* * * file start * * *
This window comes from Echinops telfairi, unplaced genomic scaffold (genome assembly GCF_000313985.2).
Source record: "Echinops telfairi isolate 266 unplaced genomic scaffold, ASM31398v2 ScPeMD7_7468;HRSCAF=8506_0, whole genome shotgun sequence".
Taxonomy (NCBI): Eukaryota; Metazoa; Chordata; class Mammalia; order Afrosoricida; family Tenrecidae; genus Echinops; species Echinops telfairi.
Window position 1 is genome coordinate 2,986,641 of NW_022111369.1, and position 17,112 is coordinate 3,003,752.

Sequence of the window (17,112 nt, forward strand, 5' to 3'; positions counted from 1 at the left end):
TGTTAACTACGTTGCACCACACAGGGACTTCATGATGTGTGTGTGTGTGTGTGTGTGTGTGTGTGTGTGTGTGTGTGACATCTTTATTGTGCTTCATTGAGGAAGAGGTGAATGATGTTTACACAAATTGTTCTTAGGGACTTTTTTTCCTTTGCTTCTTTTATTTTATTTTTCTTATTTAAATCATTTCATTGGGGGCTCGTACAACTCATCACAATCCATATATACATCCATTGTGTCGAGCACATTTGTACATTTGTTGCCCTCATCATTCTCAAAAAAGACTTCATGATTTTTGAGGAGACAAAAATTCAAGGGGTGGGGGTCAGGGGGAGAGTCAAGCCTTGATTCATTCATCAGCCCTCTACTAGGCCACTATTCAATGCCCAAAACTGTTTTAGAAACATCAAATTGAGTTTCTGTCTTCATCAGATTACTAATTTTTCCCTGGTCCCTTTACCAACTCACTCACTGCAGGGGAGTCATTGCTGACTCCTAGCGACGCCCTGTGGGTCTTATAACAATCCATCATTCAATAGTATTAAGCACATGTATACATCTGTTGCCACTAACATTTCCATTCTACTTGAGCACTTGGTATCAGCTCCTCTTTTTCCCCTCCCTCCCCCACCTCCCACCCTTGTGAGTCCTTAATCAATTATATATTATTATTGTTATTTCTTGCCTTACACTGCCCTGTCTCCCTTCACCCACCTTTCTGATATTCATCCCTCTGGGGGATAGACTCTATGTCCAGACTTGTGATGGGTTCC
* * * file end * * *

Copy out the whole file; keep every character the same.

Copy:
This window comes from Echinops telfairi, unplaced genomic scaffold (genome assembly GCF_000313985.2).
Source record: "Echinops telfairi isolate 266 unplaced genomic scaffold, ASM31398v2 ScPeMD7_7468;HRSCAF=8506_0, whole genome shotgun sequence".
Taxonomy (NCBI): Eukaryota; Metazoa; Chordata; class Mammalia; order Afrosoricida; family Tenrecidae; genus Echinops; species Echinops telfairi.
Window position 1 is genome coordinate 2,986,641 of NW_022111369.1, and position 17,112 is coordinate 3,003,752.

Sequence of the window (17,112 nt, forward strand, 5' to 3'; positions counted from 1 at the left end):
TGTTAACTACGTTGCACCACACAGGGACTTCATGATGTGTGTGTGTGTGTGTGTGTGTGTGTGTGTGTGTGTGTGTGACATCTTTATTGTGCTTCATTGAGGAAGAGGTGAATGATGTTTACACAAATTGTTCTTAGGGACTTTTTTTCCTTTGCTTCTTTTATTTTATTTTTCTTATTTAAATCATTTCATTGGGGGCTCGTACAACTCATCACAATCCATATATACATCCATTGTGTCGAGCACATTTGTACATTTGTTGCCCTCATCATTCTCAAAAAAGACTTCATGATTTTTGAGGAGACAAAAATTCAAGGGGTGGGGGTCAGGGGGAGAGTCAAGCCTTGATTCATTCATCAGCCCTCTACTAGGCCACTATTCAATGCCCAAAACTGTTTTAGAAACATCAAATTGAGTTTCTGTCTTCATCAGATTACTAATTTTTCCCTGGTCCCTTTACCAACTCACTCACTGCAGGGGAGTCATTGCTGACTCCTAGCGACGCCCTGTGGGTCTTATAACAATCCATCATTCAATAGTATTAAGCACATGTATACATCTGTTGCCACTAACATTTCCATTCTACTTGAGCACTTGGTATCAGCTCCTCTTTTTCCCCTCCCTCCCCCACCTCCCACCCTTGTGAGTCCTTAATCAATTATATATTATTATTGTTATTTCTTGCCTTACACTGCCCTGTCTCCCTTCACCCACCTTTCTGATATTCATCCCTCTGGGGGATAGACTCTATGTCCAGACTTGTGATGGGTTCC